It was unnatural Lust which brought down Vengeance upon Sodom and Gomorrah, who burning with Fire from Hell, the Almighty burnt them up with Fire from Heaven, and even in this last Age we find dreadful Instances of God’s Wrath for that horrid Abomination. For in the Adventures of Mr. T. S. an English Merchant taken Prisoner by the Turks of Algiers, and carried into the Inland Countries of Africa, we find this wonderful Relation. That near Tezrim, a Town in that Country, in a Meadow, this Gentleman saw the perfect Statue of a Man Buggering his Ass; which was so lively, that at a little distance he thought it to be real, but when he came near, saw they were of perfect Stone; he enquired why the Moors or Arabs that naturally hate all Representations, should shew their Skill by making such beastly Figures, odious to Nature; he was informed tht ths was never made by Man, but that some Person had been turned into that Image with the Ass in the very Moment of the Act, by the mighty Power of God, the fleshly Substance of the Man and Ass being changed into firm Stone, as an eternal Reproach to Mankind. Upon further search he found the Stone to represent not only the perfect Shape, but also the Colour of eveery part of the Man and Beast, with the Sinews, Veins, Eyes, Mouth, in such a lively manner that no Artist could express it better; he endeavoured to move it, but the Company said, Some that had laboured to carry away that Monument of Man’s shameful Lust, could never do it, but either their Persons or Cattle were struck dead in the attempt upon the place, Divine Justice not suffering them to be hid or destroy’d which was placed there for an Example; it being necessary that the Moors should have such signal Testimonies [p.143] of God’s Displeasure always before their Eyes, who commit such filthy Actions more frequently than other Nations. This Gentleman was informed, That at there is a Prodigy of Divine Wrath, five Days Journey from that Town, amongst the Mountains of Gubel, more remarkable than this. Some English Merchants had the Curiosity to go thither, and protest that in the place aforesaid, their is a whole Town full of these Stones in the shape of all manner of Creatures belonging to a City, with Houses, Inhabitants, Beasts, Trees, Walls, and Rooms, distinctly formed: They entered the Houses, and found a Child in a Cradle of Stone, a Woman in a Bed of Stone, a Man at the Door looking Lice of Stone; Camels of several postures of Stone, Cats, Dogs, Mice, &c. of perfect Stone, and so well expressing the several Shapes, Posturs, and Passions, which the Inhabitants were seen at that time, that no Engrave could do the like. All our Merchants and Traders that have been in Tripoly, agree in the Confirmation thereof; the Moors report, That this Town was once very Populous and Fruitful, as may appear by the Trees of Stone of several sorts of Fruit planted round about it, and in the places that retain the forms of Gardens and Orchards; but the Inhabitants being given to all manner of Vice and beastly Lust, to the scandal of human Nature, God Almighty in a Moment stopped all their Actions, and turned their Bodies into firm Stone, that future Ages might see and learn to dread his Power. At Athens is a Stone, representing two Men buggering one another. I know not why we should doubt of these Relations, if we consider the Almighty power of God, who can change Things as it seems good to his Divine Wisdom: Or, if we consider the necessity of such notable Examples of God’s Justice to perpetuate his Displeasure in this dreadful Mannere to future Ages, especially in this Country, where the People are [p.144] addicted to Villanies, which Nature abhors: They being like that of Lot’s Wife, turned into a Pillar of Salt, which some ancient Historians affirm to have been remaining in their Days, many hundred Years after. (Adventures of T. S. p. 238.)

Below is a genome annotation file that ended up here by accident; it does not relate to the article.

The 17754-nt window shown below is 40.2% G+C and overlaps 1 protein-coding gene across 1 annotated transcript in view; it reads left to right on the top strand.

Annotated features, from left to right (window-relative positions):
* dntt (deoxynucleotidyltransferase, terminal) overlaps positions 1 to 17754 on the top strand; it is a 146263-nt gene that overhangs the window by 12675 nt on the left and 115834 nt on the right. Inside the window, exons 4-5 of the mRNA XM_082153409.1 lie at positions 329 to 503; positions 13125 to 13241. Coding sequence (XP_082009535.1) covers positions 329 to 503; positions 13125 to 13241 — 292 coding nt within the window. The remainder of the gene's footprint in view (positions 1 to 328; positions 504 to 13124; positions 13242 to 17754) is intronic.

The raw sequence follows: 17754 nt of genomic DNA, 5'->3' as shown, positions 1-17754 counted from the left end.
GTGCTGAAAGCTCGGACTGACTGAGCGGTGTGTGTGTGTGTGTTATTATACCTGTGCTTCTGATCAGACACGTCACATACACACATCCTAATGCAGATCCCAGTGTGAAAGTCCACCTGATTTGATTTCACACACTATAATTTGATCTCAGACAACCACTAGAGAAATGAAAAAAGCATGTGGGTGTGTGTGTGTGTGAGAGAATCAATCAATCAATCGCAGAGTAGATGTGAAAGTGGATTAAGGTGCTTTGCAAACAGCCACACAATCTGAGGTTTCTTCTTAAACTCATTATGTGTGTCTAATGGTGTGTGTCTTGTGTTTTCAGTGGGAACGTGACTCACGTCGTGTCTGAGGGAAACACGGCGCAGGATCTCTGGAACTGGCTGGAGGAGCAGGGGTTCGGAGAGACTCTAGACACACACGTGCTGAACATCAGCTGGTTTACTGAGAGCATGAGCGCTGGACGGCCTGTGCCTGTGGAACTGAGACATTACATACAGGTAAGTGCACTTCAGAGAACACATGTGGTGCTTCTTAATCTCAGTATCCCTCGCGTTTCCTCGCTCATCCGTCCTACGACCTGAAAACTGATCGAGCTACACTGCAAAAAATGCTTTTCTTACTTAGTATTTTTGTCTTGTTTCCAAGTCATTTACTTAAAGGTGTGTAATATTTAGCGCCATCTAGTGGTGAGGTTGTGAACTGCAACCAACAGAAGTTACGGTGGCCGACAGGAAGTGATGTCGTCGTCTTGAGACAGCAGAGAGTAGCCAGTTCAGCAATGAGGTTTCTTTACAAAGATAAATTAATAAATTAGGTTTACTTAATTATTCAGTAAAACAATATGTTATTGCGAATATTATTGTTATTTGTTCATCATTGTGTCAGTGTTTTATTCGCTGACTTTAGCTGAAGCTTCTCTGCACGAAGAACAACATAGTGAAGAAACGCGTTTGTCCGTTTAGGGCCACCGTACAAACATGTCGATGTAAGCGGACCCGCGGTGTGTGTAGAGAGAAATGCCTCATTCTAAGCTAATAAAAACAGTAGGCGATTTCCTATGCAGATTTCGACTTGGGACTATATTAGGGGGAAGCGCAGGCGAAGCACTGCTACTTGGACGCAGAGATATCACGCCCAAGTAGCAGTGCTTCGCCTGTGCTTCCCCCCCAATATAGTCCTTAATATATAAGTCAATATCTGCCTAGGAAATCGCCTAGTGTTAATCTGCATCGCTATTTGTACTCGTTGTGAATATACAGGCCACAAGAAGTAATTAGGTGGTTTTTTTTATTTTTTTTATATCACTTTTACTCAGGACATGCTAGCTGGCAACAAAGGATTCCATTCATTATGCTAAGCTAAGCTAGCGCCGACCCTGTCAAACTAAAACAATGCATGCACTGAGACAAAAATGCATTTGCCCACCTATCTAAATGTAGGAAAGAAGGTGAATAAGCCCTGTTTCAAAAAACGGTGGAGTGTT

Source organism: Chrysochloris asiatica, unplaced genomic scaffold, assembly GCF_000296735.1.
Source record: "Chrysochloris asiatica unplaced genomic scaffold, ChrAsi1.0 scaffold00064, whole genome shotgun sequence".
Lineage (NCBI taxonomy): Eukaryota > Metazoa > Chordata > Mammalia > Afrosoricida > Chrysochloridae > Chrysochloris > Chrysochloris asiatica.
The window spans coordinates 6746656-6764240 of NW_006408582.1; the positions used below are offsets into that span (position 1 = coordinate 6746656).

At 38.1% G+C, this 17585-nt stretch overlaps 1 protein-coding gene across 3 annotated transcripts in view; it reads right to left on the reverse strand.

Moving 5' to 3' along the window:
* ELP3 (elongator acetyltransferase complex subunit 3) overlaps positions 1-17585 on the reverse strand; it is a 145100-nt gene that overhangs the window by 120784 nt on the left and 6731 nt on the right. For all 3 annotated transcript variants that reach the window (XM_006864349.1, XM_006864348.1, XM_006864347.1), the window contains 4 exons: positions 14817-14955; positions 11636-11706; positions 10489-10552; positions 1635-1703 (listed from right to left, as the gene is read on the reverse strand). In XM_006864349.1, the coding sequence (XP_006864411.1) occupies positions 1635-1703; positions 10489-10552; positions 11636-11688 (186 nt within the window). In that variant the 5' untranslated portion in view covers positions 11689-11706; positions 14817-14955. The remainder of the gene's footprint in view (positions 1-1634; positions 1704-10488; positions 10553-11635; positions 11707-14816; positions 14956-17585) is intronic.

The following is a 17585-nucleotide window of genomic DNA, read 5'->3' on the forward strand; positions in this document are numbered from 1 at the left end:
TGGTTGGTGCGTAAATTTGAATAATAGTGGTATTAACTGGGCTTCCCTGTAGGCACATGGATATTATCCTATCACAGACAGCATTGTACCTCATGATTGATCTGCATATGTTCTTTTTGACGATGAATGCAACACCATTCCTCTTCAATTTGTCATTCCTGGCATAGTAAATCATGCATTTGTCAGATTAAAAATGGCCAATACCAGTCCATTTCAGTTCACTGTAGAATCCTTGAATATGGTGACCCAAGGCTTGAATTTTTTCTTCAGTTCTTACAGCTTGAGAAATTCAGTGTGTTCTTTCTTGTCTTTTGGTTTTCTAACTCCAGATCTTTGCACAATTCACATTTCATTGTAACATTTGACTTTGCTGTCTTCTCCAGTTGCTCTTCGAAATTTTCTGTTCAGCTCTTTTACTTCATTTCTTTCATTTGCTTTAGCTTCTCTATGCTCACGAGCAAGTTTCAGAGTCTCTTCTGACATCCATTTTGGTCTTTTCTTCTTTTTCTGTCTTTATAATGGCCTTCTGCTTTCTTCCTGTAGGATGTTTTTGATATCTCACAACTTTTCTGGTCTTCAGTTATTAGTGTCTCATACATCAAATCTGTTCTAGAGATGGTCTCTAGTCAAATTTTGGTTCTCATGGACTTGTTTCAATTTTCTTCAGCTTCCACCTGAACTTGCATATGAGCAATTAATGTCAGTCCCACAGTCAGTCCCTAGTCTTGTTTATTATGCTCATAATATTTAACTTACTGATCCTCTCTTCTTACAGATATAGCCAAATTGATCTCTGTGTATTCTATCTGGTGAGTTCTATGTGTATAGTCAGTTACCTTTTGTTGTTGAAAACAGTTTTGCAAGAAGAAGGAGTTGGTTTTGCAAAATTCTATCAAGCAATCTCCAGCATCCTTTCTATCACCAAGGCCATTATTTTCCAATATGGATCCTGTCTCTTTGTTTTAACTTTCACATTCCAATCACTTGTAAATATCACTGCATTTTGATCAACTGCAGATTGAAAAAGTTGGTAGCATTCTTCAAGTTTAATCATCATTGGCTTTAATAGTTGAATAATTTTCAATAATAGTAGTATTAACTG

To conclude, innumerable are the Examples in all Ages of divine Vengeance against those crying Sins of Cruelty, Murder, and lust, that Men might fear the Lod, because of the Judgments which he executeth.